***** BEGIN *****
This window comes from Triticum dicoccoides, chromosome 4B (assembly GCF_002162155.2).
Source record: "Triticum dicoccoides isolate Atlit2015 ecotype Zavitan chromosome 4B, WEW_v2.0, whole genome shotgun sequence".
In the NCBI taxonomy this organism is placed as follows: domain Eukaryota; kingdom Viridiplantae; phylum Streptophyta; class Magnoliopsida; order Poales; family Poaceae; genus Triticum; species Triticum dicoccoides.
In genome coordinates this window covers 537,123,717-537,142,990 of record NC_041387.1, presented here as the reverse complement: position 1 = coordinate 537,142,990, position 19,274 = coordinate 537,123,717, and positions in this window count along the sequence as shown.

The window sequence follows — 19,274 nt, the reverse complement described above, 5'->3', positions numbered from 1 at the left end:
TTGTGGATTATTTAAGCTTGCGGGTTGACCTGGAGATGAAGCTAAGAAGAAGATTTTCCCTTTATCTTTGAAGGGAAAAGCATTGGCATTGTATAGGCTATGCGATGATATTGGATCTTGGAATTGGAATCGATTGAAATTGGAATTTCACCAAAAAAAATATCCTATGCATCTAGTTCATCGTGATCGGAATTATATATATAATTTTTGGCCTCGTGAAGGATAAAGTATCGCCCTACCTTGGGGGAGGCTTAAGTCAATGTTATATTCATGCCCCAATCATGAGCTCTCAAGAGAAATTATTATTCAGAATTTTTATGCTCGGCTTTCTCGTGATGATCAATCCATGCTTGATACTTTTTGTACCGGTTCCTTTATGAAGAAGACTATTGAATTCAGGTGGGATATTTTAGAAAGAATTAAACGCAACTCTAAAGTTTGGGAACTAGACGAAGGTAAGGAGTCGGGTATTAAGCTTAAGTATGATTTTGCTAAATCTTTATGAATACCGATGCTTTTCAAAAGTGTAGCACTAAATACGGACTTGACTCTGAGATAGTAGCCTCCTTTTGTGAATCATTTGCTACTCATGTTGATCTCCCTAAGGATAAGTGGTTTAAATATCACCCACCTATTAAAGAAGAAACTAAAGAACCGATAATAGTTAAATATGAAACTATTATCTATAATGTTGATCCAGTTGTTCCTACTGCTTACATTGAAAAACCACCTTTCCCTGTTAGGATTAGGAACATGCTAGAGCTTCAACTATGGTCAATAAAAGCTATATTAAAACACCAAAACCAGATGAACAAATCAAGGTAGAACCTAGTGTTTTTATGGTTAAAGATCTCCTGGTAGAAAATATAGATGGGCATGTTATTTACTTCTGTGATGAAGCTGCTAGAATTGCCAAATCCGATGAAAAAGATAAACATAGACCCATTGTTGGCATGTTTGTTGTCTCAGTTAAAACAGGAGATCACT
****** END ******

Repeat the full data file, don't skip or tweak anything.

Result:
This window comes from Triticum dicoccoides, chromosome 4B (assembly GCF_002162155.2).
Source record: "Triticum dicoccoides isolate Atlit2015 ecotype Zavitan chromosome 4B, WEW_v2.0, whole genome shotgun sequence".
In the NCBI taxonomy this organism is placed as follows: domain Eukaryota; kingdom Viridiplantae; phylum Streptophyta; class Magnoliopsida; order Poales; family Poaceae; genus Triticum; species Triticum dicoccoides.
In genome coordinates this window covers 537,123,717-537,142,990 of record NC_041387.1, presented here as the reverse complement: position 1 = coordinate 537,142,990, position 19,274 = coordinate 537,123,717, and positions in this window count along the sequence as shown.

The window sequence follows — 19,274 nt, the reverse complement described above, 5'->3', positions numbered from 1 at the left end:
TTGTGGATTATTTAAGCTTGCGGGTTGACCTGGAGATGAAGCTAAGAAGAAGATTTTCCCTTTATCTTTGAAGGGAAAAGCATTGGCATTGTATAGGCTATGCGATGATATTGGATCTTGGAATTGGAATCGATTGAAATTGGAATTTCACCAAAAAAAATATCCTATGCATCTAGTTCATCGTGATCGGAATTATATATATAATTTTTGGCCTCGTGAAGGATAAAGTATCGCCCTACCTTGGGGGAGGCTTAAGTCAATGTTATATTCATGCCCCAATCATGAGCTCTCAAGAGAAATTATTATTCAGAATTTTTATGCTCGGCTTTCTCGTGATGATCAATCCATGCTTGATACTTTTTGTACCGGTTCCTTTATGAAGAAGACTATTGAATTCAGGTGGGATATTTTAGAAAGAATTAAACGCAACTCTAAAGTTTGGGAACTAGACGAAGGTAAGGAGTCGGGTATTAAGCTTAAGTATGATTTTGCTAAATCTTTATGAATACCGATGCTTTTCAAAAGTGTAGCACTAAATACGGACTTGACTCTGAGATAGTAGCCTCCTTTTGTGAATCATTTGCTACTCATGTTGATCTCCCTAAGGATAAGTGGTTTAAATATCACCCACCTATTAAAGAAGAAACTAAAGAACCGATAATAGTTAAATATGAAACTATTATCTATAATGTTGATCCAGTTGTTCCTACTGCTTACATTGAAAAACCACCTTTCCCTGTTAGGATTAGGAACATGCTAGAGCTTCAACTATGGTCAATAAAAGCTATATTAAAACACCAAAACCAGATGAACAAATCAAGGTAGAACCTAGTGTTTTTATGGTTAAAGATCTCCTGGTAGAAAATATAGATGGGCATGTTATTTACTTCTGTGATGAAGCTGCTAGAATTGCCAAATCCGATGAAAAAGATAAACATAGACCCATTGTTGGCATGTTTGTTGTCTCAGTTAAAACAGGAGATCACT